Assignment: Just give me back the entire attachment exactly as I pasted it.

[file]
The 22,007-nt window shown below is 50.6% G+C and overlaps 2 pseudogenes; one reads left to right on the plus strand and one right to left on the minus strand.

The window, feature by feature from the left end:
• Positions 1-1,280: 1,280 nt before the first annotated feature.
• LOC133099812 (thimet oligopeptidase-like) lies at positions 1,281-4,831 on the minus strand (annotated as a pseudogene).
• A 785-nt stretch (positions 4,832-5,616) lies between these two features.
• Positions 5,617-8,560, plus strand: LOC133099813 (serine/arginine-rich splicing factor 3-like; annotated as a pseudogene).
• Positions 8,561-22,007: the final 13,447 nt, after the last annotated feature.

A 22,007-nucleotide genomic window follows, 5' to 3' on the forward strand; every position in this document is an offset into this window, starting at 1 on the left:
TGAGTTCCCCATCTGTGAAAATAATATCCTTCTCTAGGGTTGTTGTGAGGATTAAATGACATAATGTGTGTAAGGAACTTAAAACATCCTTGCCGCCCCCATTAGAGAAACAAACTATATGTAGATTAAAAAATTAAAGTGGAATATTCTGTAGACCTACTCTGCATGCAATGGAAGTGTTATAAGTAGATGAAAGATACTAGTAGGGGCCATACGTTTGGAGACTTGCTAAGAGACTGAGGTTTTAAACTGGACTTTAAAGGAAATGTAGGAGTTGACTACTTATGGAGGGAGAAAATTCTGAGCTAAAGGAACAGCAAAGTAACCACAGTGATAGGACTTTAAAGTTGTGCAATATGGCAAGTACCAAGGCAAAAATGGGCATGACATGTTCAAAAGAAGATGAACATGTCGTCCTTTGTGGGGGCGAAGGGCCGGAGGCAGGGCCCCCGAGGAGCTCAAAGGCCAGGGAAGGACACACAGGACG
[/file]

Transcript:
The 22,007-nt window shown below is 50.6% G+C and overlaps 2 pseudogenes; one reads left to right on the plus strand and one right to left on the minus strand.

The window, feature by feature from the left end:
• Positions 1-1,280: 1,280 nt before the first annotated feature.
• LOC133099812 (thimet oligopeptidase-like) lies at positions 1,281-4,831 on the minus strand (annotated as a pseudogene).
• A 785-nt stretch (positions 4,832-5,616) lies between these two features.
• Positions 5,617-8,560, plus strand: LOC133099813 (serine/arginine-rich splicing factor 3-like; annotated as a pseudogene).
• Positions 8,561-22,007: the final 13,447 nt, after the last annotated feature.

A 22,007-nucleotide genomic window follows, 5' to 3' on the forward strand; every position in this document is an offset into this window, starting at 1 on the left:
TGAGTTCCCCATCTGTGAAAATAATATCCTTCTCTAGGGTTGTTGTGAGGATTAAATGACATAATGTGTGTAAGGAACTTAAAACATCCTTGCCGCCCCCATTAGAGAAACAAACTATATGTAGATTAAAAAATTAAAGTGGAATATTCTGTAGACCTACTCTGCATGCAATGGAAGTGTTATAAGTAGATGAAAGATACTAGTAGGGGCCATACGTTTGGAGACTTGCTAAGAGACTGAGGTTTTAAACTGGACTTTAAAGGAAATGTAGGAGTTGACTACTTATGGAGGGAGAAAATTCTGAGCTAAAGGAACAGCAAAGTAACCACAGTGATAGGACTTTAAAGTTGTGCAATATGGCAAGTACCAAGGCAAAAATGGGCATGACATGTTCAAAAGAAGATGAACATGTCGTCCTTTGTGGGGGCGAAGGGCCGGAGGCAGGGCCCCCGAGGAGCTCAAAGGCCAGGGAAGGACACACAGGACG